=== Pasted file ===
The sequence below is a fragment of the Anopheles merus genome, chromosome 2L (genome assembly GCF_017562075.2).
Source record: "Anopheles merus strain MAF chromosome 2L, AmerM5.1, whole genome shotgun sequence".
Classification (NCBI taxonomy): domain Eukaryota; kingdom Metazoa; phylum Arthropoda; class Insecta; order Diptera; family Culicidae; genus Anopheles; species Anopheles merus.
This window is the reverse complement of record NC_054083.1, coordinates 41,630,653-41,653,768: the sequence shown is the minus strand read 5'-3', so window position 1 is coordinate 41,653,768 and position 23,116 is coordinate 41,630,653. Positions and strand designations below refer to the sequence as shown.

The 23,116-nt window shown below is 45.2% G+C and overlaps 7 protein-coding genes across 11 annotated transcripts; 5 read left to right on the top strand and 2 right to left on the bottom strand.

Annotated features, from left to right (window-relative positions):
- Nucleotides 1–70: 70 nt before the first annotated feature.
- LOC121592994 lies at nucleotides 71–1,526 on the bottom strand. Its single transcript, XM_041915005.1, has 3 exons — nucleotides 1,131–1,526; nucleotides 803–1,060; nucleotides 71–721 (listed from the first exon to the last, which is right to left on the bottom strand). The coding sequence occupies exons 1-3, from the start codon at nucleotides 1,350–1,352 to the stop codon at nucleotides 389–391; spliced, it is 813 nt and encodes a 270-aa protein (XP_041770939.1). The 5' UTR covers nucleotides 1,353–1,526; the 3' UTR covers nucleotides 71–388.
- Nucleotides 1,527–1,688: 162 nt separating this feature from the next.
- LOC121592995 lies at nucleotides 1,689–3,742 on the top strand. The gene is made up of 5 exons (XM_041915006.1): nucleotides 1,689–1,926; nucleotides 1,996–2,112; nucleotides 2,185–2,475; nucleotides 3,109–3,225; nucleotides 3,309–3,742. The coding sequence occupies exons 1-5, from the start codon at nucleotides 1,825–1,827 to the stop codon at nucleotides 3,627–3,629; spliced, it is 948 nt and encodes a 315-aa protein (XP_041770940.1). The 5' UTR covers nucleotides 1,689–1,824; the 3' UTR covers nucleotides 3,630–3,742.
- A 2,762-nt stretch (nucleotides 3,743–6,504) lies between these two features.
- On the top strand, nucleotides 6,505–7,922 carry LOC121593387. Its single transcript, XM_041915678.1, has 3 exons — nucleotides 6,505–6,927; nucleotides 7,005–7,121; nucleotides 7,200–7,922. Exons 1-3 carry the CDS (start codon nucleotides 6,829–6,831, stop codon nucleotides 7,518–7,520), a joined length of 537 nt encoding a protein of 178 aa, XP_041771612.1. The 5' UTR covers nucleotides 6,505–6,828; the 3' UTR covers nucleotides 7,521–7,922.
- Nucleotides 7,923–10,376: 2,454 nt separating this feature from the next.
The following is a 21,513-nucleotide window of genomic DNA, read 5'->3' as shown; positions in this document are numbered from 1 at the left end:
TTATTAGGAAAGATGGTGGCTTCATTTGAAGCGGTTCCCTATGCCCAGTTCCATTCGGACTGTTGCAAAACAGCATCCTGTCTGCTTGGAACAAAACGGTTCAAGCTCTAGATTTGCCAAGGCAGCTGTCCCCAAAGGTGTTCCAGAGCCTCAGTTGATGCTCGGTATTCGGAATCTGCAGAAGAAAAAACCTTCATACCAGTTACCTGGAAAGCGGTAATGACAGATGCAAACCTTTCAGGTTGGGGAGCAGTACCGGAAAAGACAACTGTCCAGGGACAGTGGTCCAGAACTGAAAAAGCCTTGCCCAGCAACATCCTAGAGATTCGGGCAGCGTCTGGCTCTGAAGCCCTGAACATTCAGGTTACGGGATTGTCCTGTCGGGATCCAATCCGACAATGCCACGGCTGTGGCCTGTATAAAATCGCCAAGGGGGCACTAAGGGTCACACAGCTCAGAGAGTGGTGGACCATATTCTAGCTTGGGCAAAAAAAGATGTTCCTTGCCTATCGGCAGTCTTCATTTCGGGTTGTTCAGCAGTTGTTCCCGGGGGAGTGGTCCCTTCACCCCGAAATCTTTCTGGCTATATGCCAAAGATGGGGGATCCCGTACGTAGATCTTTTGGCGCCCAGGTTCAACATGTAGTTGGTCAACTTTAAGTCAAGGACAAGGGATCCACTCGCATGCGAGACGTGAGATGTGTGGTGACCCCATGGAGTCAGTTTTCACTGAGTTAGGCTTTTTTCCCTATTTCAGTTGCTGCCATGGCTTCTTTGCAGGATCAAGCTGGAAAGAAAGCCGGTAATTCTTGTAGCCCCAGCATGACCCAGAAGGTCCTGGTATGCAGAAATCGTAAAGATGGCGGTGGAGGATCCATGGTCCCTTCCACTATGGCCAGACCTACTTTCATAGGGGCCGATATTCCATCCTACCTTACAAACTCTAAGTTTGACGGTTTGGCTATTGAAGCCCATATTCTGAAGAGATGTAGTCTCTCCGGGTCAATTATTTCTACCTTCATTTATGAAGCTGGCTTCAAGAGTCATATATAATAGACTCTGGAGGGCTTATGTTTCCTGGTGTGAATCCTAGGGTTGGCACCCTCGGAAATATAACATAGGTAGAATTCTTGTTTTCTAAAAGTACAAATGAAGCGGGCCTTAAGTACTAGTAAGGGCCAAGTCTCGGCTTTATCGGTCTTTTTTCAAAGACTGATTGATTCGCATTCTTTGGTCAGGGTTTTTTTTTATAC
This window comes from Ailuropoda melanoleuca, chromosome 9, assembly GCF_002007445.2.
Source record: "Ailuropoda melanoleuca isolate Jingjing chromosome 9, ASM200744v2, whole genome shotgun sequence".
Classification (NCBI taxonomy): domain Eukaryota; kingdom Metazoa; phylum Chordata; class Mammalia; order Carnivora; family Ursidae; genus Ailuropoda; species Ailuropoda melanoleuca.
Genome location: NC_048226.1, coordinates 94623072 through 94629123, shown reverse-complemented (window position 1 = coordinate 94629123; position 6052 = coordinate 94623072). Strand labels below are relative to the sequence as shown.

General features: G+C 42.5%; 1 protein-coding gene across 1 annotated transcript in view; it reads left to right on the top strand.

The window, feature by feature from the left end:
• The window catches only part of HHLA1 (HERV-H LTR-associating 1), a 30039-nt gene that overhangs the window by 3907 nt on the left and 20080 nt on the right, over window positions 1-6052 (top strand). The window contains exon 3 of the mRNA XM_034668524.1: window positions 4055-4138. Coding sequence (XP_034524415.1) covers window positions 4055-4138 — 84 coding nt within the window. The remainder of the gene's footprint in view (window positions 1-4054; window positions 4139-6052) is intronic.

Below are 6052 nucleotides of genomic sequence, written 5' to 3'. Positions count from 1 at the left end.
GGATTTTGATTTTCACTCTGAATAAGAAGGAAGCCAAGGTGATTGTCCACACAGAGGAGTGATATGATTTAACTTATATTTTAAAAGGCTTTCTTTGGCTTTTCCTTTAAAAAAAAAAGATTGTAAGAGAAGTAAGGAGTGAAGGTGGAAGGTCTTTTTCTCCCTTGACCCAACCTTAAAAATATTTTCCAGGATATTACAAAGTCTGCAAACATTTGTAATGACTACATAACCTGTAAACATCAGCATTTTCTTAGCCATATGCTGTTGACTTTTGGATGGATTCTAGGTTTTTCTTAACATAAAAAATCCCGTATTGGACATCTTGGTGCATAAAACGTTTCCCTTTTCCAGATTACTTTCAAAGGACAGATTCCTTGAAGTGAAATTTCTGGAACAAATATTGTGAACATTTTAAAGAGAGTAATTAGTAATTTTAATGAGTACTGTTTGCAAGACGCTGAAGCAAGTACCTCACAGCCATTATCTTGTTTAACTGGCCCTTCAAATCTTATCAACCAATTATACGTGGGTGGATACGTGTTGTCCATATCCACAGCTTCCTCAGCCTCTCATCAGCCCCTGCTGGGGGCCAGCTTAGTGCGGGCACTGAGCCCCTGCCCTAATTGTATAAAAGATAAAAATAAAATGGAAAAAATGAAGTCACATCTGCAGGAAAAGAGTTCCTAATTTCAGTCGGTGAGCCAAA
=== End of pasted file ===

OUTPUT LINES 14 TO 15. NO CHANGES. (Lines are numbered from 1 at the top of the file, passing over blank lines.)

The following is a 21,513-nucleotide window of genomic DNA, read 5'->3' as shown; positions in this document are numbered from 1 at the left end:
TTATTAGGAAAGATGGTGGCTTCATTTGAAGCGGTTCCCTATGCCCAGTTCCATTCGGACTGTTGCAAAACAGCATCCTGTCTGCTTGGAACAAAACGGTTCAAGCTCTAGATTTGCCAAGGCAGCTGTCCCCAAAGGTGTTCCAGAGCCTCAGTTGATGCTCGGTATTCGGAATCTGCAGAAGAAAAAACCTTCATACCAGTTACCTGGAAAGCGGTAATGACAGATGCAAACCTTTCAGGTTGGGGAGCAGTACCGGAAAAGACAACTGTCCAGGGACAGTGGTCCAGAACTGAAAAAGCCTTGCCCAGCAACATCCTAGAGATTCGGGCAGCGTCTGGCTCTGAAGCCCTGAACATTCAGGTTACGGGATTGTCCTGTCGGGATCCAATCCGACAATGCCACGGCTGTGGCCTGTATAAAATCGCCAAGGGGGCACTAAGGGTCACACAGCTCAGAGAGTGGTGGACCATATTCTAGCTTGGGCAAAAAAAGATGTTCCTTGCCTATCGGCAGTCTTCATTTCGGGTTGTTCAGCAGTTGTTCCCGGGGGAGTGGTCCCTTCACCCCGAAATCTTTCTGGCTATATGCCAAAGATGGGGGATCCCGTACGTAGATCTTTTGGCGCCCAGGTTCAACATGTAGTTGGTCAACTTTAAGTCAAGGACAAGGGATCCACTCGCATGCGAGACGTGAGATGTGTGGTGACCCCATGGAGTCAGTTTTCACTGAGTTAGGCTTTTTTCCCTATTTCAGTTGCTGCCATGGCTTCTTTGCAGGATCAAGCTGGAAAGAAAGCCGGTAATTCTTGTAGCCCCAGCATGACCCAGAAGGTCCTGGTATGCAGAAATCGTAAAGATGGCGGTGGAGGATCCATGGTCCCTTCCACTATGGCCAGACCTACTTTCATAGGGGCCGATATTCCATCCTACCTTACAAACTCTAAGTTTGACGGTTTGGCTATTGAAGCCCATATTCTGAAGAGATGTAGTCTCTCCGGGTCAATTATTTCTACCTTCATTTATGAAGCTGGCTTCAAGAGTCATATATAATAGACTCTGGAGGGCTTATGTTTCCTGGTGTGAATCCTAGGGTTGGCACCCTCGGAAATATAACATAGGTAGAATTCTTGTTTTCTAAAAGTACAAATGAAGCGGGCCTTAAGTACTAGTAAGGGCCAAGTCTCGGCTTTATCGGTCTTTTTTCAAAGACTGATTGATTCGCATTCTTTGGTCAGGGTTTTTTTTTATAC